The Jenny was an alleged English schooner and the subject of an unproven legend. The story goes that the Jenny became frozen in an ice-barrier of the Drake Passage in 1823, only to be rediscovered in 1840 by a whaling ship, the bodies aboard being preserved by the Antarctic cold. The original report has been deemed "unsubstantiated".
The earliest known source for the story appears to be an anonymous article in an 1862 edition of Globus, a popular German geographical magazine.
The supposed account describes how the ship left its home port of the Isle of Wight in 1822. The ship was discovered frozen in ice on the Drake Passage by a Captain Brighton of the whaler Hope in September 1840. The log had been entered until the 17 January 1823. The last port of call had been Callao, near Lima in Peru. Brighton took the log book with him in order to return it to the shipowners.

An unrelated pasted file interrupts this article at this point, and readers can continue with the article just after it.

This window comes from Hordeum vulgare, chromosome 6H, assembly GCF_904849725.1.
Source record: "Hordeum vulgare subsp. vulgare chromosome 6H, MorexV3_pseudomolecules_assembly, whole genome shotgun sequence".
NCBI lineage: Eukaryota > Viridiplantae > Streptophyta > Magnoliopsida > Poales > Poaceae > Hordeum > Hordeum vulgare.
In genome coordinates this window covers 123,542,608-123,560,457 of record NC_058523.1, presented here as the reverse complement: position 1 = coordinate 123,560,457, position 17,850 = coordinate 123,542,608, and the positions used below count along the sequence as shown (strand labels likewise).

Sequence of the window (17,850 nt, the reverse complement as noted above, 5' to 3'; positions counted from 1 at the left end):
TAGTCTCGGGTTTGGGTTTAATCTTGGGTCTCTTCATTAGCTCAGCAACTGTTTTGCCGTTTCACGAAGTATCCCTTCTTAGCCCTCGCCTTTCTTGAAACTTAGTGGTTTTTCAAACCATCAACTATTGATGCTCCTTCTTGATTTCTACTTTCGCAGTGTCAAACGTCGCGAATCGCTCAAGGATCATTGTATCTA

Australian poet Rosemary Dobson wrote about the story in her poem "The Ship of Ice" published in her book The Ship of Ice with other poems in 1948, which won the Sydney Morning Herald award for poetry that year. Dobson's poem places the discovery of the Jenny in 1860, adding 20 years to the period of entrapment. The poem speaks of her as a "ship caught in a bottle / [....] / Becalmed in Time and sealed with a cork of ice". According to Dobson, her source was the anonymous report The Drift of the Jenny, 1823-1840.
- Elizabeth Leane (2007). ""A Place of Ideals in Conflict": Images of Antarctica in Australian Literature". In C. A. Cranston, Robert Zeller. The Littoral Zone: Australian Contexts and Their Writers. Rodopi. ISBN 90-420-2218-3.
- "The Drift of the Jenny 1823-40". The Polar Record 12 (79): 411–412. (Translated from Globus, Bd 1, 1862, p60 - 61)
- "Jenny Buttress". Antarctic Gazetteer. Australian Antarctic Data Centre. Retrieved 2008-03-31.
- "Papers of Rosemary Dobson". National Library of Australia. Retrieved 2007-07-13.